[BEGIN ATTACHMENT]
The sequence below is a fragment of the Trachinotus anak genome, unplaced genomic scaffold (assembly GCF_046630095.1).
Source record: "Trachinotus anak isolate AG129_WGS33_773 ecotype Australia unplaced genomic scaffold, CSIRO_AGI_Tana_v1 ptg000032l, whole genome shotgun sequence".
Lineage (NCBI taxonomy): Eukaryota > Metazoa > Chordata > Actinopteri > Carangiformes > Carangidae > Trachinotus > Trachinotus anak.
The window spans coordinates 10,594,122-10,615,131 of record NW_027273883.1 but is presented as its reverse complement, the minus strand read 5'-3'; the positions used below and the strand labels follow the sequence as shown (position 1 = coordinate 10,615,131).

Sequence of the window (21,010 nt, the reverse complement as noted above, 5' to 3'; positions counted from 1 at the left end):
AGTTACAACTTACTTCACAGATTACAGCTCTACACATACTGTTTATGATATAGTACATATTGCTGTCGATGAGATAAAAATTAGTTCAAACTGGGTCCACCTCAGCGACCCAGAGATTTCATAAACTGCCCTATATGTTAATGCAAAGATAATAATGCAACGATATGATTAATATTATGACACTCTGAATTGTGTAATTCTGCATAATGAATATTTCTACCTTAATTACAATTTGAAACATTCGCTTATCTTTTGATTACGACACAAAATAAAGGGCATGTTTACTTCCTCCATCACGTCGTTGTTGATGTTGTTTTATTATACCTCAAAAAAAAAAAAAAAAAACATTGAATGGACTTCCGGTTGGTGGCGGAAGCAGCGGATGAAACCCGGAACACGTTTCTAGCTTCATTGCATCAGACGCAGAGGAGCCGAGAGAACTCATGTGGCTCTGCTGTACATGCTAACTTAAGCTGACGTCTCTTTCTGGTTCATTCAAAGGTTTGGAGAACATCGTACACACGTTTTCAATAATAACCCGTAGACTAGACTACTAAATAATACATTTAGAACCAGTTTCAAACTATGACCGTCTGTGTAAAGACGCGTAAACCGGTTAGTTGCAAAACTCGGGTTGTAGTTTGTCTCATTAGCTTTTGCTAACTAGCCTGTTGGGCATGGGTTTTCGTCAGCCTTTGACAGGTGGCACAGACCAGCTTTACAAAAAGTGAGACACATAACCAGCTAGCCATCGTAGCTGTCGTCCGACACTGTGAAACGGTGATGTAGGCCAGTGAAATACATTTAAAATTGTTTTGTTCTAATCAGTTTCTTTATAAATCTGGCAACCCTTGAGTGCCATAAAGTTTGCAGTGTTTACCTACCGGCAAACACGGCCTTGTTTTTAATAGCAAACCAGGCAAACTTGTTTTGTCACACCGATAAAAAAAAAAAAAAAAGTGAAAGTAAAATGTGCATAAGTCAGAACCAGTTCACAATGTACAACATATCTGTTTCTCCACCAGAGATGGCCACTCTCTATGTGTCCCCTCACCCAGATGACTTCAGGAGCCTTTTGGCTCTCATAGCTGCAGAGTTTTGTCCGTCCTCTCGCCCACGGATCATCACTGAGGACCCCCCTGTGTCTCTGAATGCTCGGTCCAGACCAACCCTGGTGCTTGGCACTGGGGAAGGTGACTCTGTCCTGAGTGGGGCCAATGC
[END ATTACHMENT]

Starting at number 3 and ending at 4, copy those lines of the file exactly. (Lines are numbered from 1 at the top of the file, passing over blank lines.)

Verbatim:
Lineage (NCBI taxonomy): Eukaryota > Metazoa > Chordata > Actinopteri > Carangiformes > Carangidae > Trachinotus > Trachinotus anak.
The window spans coordinates 10,594,122-10,615,131 of record NW_027273883.1 but is presented as its reverse complement, the minus strand read 5'-3'; the positions used below and the strand labels follow the sequence as shown (position 1 = coordinate 10,615,131).